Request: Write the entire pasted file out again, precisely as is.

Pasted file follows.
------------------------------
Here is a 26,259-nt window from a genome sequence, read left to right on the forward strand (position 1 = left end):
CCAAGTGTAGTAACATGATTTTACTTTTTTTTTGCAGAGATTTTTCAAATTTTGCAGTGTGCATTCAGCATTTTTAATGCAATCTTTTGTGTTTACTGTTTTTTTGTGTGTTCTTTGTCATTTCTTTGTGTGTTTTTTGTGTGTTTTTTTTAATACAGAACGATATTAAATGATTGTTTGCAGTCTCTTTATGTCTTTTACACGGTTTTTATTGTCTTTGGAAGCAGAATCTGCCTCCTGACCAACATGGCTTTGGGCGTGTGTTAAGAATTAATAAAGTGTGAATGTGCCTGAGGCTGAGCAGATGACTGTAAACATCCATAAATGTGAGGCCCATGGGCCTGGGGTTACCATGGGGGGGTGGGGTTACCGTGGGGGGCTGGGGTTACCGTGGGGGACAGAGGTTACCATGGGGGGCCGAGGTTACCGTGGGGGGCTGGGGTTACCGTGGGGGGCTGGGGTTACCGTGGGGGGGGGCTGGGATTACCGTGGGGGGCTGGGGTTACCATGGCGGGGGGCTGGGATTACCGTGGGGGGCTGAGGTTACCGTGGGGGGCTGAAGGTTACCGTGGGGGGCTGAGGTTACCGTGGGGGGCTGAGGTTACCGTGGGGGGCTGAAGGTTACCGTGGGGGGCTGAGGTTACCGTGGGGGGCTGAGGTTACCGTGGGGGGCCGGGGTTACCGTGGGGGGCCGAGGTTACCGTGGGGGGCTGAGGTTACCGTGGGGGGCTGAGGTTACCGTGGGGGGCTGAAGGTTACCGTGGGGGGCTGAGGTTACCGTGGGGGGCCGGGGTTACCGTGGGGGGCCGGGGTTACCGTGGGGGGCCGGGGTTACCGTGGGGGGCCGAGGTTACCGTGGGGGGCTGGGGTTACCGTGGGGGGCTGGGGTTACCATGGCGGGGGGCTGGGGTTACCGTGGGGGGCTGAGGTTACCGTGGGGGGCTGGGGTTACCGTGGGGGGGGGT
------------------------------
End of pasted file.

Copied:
Here is a 26,259-nt window from a genome sequence, read left to right on the forward strand (position 1 = left end):
CCAAGTGTAGTAACATGATTTTACTTTTTTTTTGCAGAGATTTTTCAAATTTTGCAGTGTGCATTCAGCATTTTTAATGCAATCTTTTGTGTTTACTGTTTTTTTGTGTGTTCTTTGTCATTTCTTTGTGTGTTTTTTGTGTGTTTTTTTTAATACAGAACGATATTAAATGATTGTTTGCAGTCTCTTTATGTCTTTTACACGGTTTTTATTGTCTTTGGAAGCAGAATCTGCCTCCTGACCAACATGGCTTTGGGCGTGTGTTAAGAATTAATAAAGTGTGAATGTGCCTGAGGCTGAGCAGATGACTGTAAACATCCATAAATGTGAGGCCCATGGGCCTGGGGTTACCATGGGGGGGTGGGGTTACCGTGGGGGGCTGGGGTTACCGTGGGGGACAGAGGTTACCATGGGGGGCCGAGGTTACCGTGGGGGGCTGGGGTTACCGTGGGGGGCTGGGGTTACCGTGGGGGGGGGCTGGGATTACCGTGGGGGGCTGGGGTTACCATGGCGGGGGGCTGGGATTACCGTGGGGGGCTGAGGTTACCGTGGGGGGCTGAAGGTTACCGTGGGGGGCTGAGGTTACCGTGGGGGGCTGAGGTTACCGTGGGGGGCTGAAGGTTACCGTGGGGGGCTGAGGTTACCGTGGGGGGCTGAGGTTACCGTGGGGGGCCGGGGTTACCGTGGGGGGCCGAGGTTACCGTGGGGGGCTGAGGTTACCGTGGGGGGCTGAGGTTACCGTGGGGGGCTGAAGGTTACCGTGGGGGGCTGAGGTTACCGTGGGGGGCCGGGGTTACCGTGGGGGGCCGGGGTTACCGTGGGGGGCCGGGGTTACCGTGGGGGGCCGAGGTTACCGTGGGGGGCTGGGGTTACCGTGGGGGGCTGGGGTTACCATGGCGGGGGGCTGGGGTTACCGTGGGGGGCTGAGGTTACCGTGGGGGGCTGGGGTTACCGTGGGGGGGGGT